Labour MP paid off aide who complained about anti-Semitism using public money

Labour MP paid off aide who complained about anti-Semitism using public money

Khalid Mahmood used taxpayers cash to settle dispute against ex-lover Alaina Cohen, who he tried to silence for complaining about anti-Semitism

MP Khalid Mahmood
MP Khalid Mahmood

A senior member of the  Labour Party used taxpayer funds to silence a long time aide after she complained about anti-Semitism in the party.

According to The Telegraph, in 2016 MP Khalid Mahmood suspended his assistant and erstwhile lover Elaina Cohen after she posted two tweets accusing his fellow MP Naz Shah of being “anti-Zionist.” Her comments came after it was revealed that Shah, who would later be suspended by the  party leader, had written a Facebook post calling for the relocation of the entire State of Israel to the United States.

In response, Mahmood initiated disciplinary action against her. When she was finally found blameless, she returned to work where she claims she was essentially sidelined and replaced. She sued on the basis of religious discrimination, leading to a settlement, allegedly paid for with taxpayer money. As part of the deal, Cohen, who still works for Mahmood, was required to sign a non-disclosure agreement.

“We’re in the middle of an anti-Semitism storm, and I had two years of hell over two tweets trying to bring it to the party’s attention,” Cohen told The Telegraph.

Labour has struggled to shake off reports of rising anti-Semitism within the party ever since the ascension of Jeremy Corbyn to the party’s leadership in 2015. According to The Times, the party’s unit investigating anti-Semitism allegations against its members “has all but collapsed” and there is now only one staffer investigating hundreds of complaints.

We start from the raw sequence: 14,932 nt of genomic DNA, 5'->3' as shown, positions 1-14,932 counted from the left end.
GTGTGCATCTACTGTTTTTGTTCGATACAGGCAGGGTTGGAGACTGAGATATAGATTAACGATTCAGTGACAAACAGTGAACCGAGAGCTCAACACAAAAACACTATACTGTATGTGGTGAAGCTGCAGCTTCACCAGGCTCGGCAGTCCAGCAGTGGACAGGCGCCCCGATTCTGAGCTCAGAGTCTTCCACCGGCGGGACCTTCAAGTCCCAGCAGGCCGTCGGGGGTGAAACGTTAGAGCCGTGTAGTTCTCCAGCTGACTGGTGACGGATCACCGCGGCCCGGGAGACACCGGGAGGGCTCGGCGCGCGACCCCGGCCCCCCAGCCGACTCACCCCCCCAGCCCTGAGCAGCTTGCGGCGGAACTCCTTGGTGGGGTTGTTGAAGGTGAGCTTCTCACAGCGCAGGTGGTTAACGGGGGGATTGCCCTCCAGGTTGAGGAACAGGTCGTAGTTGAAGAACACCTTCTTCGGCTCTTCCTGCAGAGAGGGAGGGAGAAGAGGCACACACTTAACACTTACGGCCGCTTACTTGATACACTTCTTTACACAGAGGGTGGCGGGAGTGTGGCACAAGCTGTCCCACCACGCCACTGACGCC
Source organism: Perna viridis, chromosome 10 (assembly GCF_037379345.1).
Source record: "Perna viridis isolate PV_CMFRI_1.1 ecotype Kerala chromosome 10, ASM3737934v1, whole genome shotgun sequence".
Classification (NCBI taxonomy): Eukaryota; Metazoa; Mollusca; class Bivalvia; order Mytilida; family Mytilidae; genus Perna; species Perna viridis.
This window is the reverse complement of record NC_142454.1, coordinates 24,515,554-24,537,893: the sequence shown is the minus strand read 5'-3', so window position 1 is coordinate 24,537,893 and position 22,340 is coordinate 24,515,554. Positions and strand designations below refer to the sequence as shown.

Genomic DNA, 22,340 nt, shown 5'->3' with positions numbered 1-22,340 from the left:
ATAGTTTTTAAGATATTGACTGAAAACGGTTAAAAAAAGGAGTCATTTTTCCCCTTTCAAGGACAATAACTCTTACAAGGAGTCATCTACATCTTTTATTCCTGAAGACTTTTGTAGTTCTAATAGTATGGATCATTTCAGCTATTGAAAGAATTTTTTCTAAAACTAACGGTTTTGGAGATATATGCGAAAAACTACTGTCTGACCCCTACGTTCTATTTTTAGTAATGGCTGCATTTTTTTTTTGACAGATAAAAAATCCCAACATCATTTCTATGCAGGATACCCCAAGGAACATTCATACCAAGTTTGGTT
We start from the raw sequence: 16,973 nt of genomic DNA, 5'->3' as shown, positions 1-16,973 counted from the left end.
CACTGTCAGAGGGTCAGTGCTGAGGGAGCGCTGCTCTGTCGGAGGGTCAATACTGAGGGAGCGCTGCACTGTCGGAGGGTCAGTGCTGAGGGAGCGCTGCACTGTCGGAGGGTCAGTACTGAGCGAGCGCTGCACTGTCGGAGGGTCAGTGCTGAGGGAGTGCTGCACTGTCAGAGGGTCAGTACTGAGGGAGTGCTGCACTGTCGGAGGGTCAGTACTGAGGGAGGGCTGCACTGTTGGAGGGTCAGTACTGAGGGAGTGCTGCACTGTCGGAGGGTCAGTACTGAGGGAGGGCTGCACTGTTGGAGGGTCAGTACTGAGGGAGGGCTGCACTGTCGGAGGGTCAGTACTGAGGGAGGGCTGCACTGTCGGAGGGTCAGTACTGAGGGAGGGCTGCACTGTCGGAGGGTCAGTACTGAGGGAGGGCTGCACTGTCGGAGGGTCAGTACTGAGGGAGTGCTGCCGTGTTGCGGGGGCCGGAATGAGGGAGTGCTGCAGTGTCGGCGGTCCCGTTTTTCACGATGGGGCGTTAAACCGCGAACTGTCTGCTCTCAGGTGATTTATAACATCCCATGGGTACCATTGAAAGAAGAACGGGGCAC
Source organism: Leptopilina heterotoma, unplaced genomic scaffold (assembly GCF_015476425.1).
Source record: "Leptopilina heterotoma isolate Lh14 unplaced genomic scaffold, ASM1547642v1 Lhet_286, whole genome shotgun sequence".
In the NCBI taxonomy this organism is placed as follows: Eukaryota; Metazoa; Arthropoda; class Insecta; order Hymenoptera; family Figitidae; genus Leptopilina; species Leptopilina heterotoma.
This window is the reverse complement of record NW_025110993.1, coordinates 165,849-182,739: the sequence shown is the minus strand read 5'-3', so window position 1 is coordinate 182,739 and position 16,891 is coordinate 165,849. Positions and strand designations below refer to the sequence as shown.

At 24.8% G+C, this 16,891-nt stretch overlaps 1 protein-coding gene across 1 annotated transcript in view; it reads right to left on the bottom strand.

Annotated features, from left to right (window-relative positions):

Last week, video footage surfaced of Corbyn implying that Zionists were unable to understand British ways of thinking despite growing up in the country.

In a clip of Corbyn’s speech published by The Daily Mail, Corbyn told attendees at a London conference that “Zionists … clearly have two problems. One is they don’t want to study history, and secondly, having lived in this country for a very long time, probably all their lives, they don’t understand English irony either. They needed two lessons, which we could perhaps help them with.”

The conference, which was promoted on the Hamas terror organisation’s English language website, featured several controversial speakers, including one who had advocated boycotting Britain’s Holocaust Memorial Day and another who blamed Israel for the 9/11 attacks.

Last month, Labour decided to adopt parts of the International Holocaust Remembrance Alliance’s working definition of anti-Semitism, but to exclude several examples that specifically related to the ways anti-Israel activism can be seen as anti-Semitic.

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